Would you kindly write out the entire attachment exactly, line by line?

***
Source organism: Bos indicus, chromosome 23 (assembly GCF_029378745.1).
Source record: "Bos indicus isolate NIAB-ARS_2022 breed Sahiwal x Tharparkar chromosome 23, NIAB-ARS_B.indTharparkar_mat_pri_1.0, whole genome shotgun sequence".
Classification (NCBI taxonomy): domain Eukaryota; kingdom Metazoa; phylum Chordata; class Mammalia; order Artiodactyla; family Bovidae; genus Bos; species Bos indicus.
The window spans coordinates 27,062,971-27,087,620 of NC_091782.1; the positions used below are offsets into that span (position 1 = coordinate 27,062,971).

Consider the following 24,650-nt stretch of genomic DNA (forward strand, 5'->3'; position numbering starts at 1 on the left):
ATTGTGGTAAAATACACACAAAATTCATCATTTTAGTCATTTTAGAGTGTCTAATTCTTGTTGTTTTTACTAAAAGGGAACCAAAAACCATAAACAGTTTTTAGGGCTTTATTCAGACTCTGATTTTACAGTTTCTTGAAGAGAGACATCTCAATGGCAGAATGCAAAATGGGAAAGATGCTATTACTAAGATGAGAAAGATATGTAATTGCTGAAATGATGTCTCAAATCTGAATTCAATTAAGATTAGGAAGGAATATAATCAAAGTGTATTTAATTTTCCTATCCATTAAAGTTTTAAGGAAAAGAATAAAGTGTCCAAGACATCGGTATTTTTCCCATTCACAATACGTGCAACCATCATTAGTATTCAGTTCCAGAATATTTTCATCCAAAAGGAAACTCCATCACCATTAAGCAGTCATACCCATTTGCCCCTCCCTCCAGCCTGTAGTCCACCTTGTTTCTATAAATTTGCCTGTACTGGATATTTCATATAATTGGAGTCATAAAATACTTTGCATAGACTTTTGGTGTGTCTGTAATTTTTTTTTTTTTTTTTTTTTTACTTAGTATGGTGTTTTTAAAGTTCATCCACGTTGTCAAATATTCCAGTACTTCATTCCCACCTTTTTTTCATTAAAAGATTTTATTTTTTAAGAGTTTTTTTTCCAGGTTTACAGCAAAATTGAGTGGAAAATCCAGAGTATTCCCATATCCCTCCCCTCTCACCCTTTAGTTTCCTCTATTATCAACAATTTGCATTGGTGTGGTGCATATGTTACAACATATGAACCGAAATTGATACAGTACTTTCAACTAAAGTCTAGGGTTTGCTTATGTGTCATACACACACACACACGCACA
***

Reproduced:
Source organism: Bos indicus, chromosome 23 (assembly GCF_029378745.1).
Source record: "Bos indicus isolate NIAB-ARS_2022 breed Sahiwal x Tharparkar chromosome 23, NIAB-ARS_B.indTharparkar_mat_pri_1.0, whole genome shotgun sequence".
Classification (NCBI taxonomy): domain Eukaryota; kingdom Metazoa; phylum Chordata; class Mammalia; order Artiodactyla; family Bovidae; genus Bos; species Bos indicus.
The window spans coordinates 27,062,971-27,087,620 of NC_091782.1; the positions used below are offsets into that span (position 1 = coordinate 27,062,971).

Consider the following 24,650-nt stretch of genomic DNA (forward strand, 5'->3'; position numbering starts at 1 on the left):
ATTGTGGTAAAATACACACAAAATTCATCATTTTAGTCATTTTAGAGTGTCTAATTCTTGTTGTTTTTACTAAAAGGGAACCAAAAACCATAAACAGTTTTTAGGGCTTTATTCAGACTCTGATTTTACAGTTTCTTGAAGAGAGACATCTCAATGGCAGAATGCAAAATGGGAAAGATGCTATTACTAAGATGAGAAAGATATGTAATTGCTGAAATGATGTCTCAAATCTGAATTCAATTAAGATTAGGAAGGAATATAATCAAAGTGTATTTAATTTTCCTATCCATTAAAGTTTTAAGGAAAAGAATAAAGTGTCCAAGACATCGGTATTTTTCCCATTCACAATACGTGCAACCATCATTAGTATTCAGTTCCAGAATATTTTCATCCAAAAGGAAACTCCATCACCATTAAGCAGTCATACCCATTTGCCCCTCCCTCCAGCCTGTAGTCCACCTTGTTTCTATAAATTTGCCTGTACTGGATATTTCATATAATTGGAGTCATAAAATACTTTGCATAGACTTTTGGTGTGTCTGTAATTTTTTTTTTTTTTTTTTTTTTACTTAGTATGGTGTTTTTAAAGTTCATCCACGTTGTCAAATATTCCAGTACTTCATTCCCACCTTTTTTTCATTAAAAGATTTTATTTTTTAAGAGTTTTTTTTCCAGGTTTACAGCAAAATTGAGTGGAAAATCCAGAGTATTCCCATATCCCTCCCCTCTCACCCTTTAGTTTCCTCTATTATCAACAATTTGCATTGGTGTGGTGCATATGTTACAACATATGAACCGAAATTGATACAGTACTTTCAACTAAAGTCTAGGGTTTGCTTATGTGTCATACACACACACACACGCACA